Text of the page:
Bhopal is a beautiful city. Located about 750 kilometres south of Delhi and surrounded by lakes and lush greenery, Old and New Bhopal are a fascinating and thriving combination of Islamic and Hindu architecture vying for space in a city founded about 1000 years ago.
But perched a little away from the old and new cities is a quite different face of Bhopal. Here in Jayaprakash Nagar, or JP ith potholes and the lanes are dusty and unkempt. For this is a place that many want to forget–the location of the Union Carbide Plant, the scene of the world’s worst-ever industrial disaster.
Twenty-five years ago, in the early hours of December 3, deadly methyl isocyanate and other toxins leaked from the plant, exposing hundreds of thousands to the poisonous gas. Although no official total casualty count has been released, estimates based on hospital and rehabilitation records suggest that more than 25,000 people died either as a direct result of the gas leak or from diseases related to it, while tens of thousands more have reported being sick.Enjoying this article? Click here to subscribe for full access. Just $5 a month.
‘I think it would have been better if we’d died that night,’ says Leela Bai. ‘At least then I wouldn’t have had to see my children in such a miserable condition.’
Leela’s daughter, Renu, was a year old when the gas leak occurred. She survived the incident, but has suffered the after-effects ever since. Her face became bloated, her hair grew thinner and she developed an abnormal growth near her stomach.
Renu eventually married, but her first husband left her after their first child was born because her poor health prevented her from performing daily chores. Her brother, meanwhile, could not escape the effects of the leak despite being born four years after the disaster. Even at 22 he’s more like a teenager, with both his physical and mental growth having been stunted.
‘Our lives are passing in misery,’ Leela says. ‘There’s nothing to be happy about.’
Most of the victims of the Bhopal disaster are economically deprived, with a survey by a local non-government organization showing the average household income of the colony is 30 to 35 Rupees (less than a dollar) per day.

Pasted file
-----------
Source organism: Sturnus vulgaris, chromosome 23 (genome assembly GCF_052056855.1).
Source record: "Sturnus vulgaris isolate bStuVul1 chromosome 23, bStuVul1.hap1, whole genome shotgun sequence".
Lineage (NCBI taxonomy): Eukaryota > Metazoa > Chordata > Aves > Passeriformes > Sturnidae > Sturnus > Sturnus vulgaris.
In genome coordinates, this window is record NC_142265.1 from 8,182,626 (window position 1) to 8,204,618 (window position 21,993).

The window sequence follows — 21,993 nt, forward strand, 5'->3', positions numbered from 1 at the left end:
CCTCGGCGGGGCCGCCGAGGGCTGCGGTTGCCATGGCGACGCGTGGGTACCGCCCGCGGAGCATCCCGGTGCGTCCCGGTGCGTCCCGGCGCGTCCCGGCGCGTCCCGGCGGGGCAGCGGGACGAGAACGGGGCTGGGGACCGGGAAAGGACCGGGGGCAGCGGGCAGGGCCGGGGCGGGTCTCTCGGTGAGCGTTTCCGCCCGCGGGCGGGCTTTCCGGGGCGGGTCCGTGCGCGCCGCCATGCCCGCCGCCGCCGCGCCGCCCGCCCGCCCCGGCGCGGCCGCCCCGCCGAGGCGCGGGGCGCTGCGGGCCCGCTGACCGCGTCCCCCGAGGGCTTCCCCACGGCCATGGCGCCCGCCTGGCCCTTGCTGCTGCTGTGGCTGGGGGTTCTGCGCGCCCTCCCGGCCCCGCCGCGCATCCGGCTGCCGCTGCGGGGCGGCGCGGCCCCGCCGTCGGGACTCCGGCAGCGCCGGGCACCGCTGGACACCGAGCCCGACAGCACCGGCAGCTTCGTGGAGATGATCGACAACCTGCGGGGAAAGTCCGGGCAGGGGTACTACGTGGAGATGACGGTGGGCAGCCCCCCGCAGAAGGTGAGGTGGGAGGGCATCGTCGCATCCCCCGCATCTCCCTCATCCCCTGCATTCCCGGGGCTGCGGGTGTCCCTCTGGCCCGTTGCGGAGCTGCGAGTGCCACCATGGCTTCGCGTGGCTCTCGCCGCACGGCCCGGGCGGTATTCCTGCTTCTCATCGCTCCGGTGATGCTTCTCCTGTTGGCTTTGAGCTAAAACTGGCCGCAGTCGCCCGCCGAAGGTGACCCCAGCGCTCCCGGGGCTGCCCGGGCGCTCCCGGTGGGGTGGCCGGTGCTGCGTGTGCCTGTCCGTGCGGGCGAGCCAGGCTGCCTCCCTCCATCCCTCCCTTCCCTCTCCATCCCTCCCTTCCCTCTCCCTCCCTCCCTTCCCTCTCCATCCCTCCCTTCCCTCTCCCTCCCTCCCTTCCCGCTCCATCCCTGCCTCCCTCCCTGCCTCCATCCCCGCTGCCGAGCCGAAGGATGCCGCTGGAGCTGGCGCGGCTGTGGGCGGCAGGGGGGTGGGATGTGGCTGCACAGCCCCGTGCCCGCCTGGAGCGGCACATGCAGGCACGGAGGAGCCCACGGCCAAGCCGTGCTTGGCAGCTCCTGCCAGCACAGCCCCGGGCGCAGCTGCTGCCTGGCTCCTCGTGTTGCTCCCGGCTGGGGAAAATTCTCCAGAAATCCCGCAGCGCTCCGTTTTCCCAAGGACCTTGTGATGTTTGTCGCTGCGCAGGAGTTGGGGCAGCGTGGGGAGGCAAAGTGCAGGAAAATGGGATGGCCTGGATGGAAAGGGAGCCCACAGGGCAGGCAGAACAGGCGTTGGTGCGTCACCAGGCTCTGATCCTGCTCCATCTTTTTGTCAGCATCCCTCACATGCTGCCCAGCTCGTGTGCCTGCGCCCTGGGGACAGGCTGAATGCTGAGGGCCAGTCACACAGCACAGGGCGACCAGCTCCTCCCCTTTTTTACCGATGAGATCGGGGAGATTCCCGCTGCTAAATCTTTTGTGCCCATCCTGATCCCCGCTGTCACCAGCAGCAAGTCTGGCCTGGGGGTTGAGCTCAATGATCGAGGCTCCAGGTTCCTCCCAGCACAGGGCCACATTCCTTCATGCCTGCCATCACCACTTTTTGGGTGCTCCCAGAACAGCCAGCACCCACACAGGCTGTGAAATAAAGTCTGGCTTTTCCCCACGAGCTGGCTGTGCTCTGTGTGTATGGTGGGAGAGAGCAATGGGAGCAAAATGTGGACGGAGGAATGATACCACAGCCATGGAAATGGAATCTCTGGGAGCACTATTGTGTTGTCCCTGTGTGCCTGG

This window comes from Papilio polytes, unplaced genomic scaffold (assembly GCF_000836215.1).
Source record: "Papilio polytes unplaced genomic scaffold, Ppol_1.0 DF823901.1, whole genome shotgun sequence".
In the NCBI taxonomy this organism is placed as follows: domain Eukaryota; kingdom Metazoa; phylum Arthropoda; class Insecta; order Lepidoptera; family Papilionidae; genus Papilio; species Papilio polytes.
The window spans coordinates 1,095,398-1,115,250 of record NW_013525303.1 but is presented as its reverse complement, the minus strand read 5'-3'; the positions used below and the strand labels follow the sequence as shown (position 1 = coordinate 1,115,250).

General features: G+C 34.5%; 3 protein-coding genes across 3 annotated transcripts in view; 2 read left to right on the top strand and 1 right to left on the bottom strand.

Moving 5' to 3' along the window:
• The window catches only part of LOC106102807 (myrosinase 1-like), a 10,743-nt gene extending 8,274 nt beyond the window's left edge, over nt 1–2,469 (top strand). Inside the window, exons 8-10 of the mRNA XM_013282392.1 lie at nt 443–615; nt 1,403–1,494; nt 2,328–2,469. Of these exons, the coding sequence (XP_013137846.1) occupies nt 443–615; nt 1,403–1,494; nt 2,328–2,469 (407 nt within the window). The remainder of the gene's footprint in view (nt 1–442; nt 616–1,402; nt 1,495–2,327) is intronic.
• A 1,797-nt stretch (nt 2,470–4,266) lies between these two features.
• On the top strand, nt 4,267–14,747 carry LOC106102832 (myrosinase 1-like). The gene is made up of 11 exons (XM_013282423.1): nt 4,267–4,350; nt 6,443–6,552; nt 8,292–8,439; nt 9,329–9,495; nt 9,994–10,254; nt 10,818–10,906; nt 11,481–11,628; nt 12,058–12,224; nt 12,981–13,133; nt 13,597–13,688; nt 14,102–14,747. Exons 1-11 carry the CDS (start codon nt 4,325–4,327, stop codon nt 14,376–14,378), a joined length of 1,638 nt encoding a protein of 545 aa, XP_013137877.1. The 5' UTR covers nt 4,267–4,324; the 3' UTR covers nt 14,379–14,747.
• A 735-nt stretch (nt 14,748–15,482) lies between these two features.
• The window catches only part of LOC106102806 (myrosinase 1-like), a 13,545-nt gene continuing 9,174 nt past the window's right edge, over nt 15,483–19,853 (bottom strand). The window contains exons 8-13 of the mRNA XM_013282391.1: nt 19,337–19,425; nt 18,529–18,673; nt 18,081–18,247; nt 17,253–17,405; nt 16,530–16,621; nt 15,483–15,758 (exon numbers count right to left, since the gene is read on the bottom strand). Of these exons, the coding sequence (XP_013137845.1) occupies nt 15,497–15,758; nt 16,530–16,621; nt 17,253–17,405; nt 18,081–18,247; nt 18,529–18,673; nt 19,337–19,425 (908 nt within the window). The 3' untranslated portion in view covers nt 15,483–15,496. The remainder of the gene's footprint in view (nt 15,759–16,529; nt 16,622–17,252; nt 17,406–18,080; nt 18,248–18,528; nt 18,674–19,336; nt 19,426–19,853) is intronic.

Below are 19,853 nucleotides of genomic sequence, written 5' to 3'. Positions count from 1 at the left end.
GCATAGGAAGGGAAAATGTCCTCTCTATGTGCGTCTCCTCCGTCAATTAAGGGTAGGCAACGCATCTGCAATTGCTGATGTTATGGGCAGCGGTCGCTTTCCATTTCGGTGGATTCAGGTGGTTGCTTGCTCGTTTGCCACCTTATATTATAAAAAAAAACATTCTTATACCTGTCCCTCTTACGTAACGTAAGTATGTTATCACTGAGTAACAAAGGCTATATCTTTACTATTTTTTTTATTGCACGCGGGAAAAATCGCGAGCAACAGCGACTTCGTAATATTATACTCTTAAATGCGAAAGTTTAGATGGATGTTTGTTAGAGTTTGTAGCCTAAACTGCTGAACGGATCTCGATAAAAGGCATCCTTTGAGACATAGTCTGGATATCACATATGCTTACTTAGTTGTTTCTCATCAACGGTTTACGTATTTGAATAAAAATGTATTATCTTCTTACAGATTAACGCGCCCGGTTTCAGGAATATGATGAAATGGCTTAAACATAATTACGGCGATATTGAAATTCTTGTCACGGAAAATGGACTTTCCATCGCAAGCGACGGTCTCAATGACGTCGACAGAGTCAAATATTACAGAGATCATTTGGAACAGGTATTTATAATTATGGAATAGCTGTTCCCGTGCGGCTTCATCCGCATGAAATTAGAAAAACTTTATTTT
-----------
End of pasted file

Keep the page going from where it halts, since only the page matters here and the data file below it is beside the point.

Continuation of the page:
Leela says that as a victim she received two payouts of 25,000 Rupees from the government, and that she receives some monthly rations. But she says she didn’t receive any money for her children and can’t afford to get them proper medical treatment.
Hospitals are anyway inadequately equipped to handle the numerous diseases and ailments that were caused by the accident. Tota Ram Chauhan, a former plant control room operator for Union Carbide, says there has been no comprehensive, scientific approach undertaken to treat the victims, and has also said he believes there’s enough evidence to prove that the management was responsible for the cost-cutting that led to the lapse behind the leak.
Claims of neglect on the part of the government have been dismissed as propaganda by Babulal Gaur, Minister for Bhopal Gas Tragedy Relief and Rehabilitation in Madhya Pradesh, who says enough has been done for the victims.
But Satinath Sarangi, a key member of the International Campaign for Justice in Bhopal, which has campaigned on behalf of victims, says those responsible for the accident have been allowed to get away with neglect because of the backing of both the Indian and US governments. ‘The people who have suffered in this disaster are poor, while the agency that committed this crime is powerful,’ he says.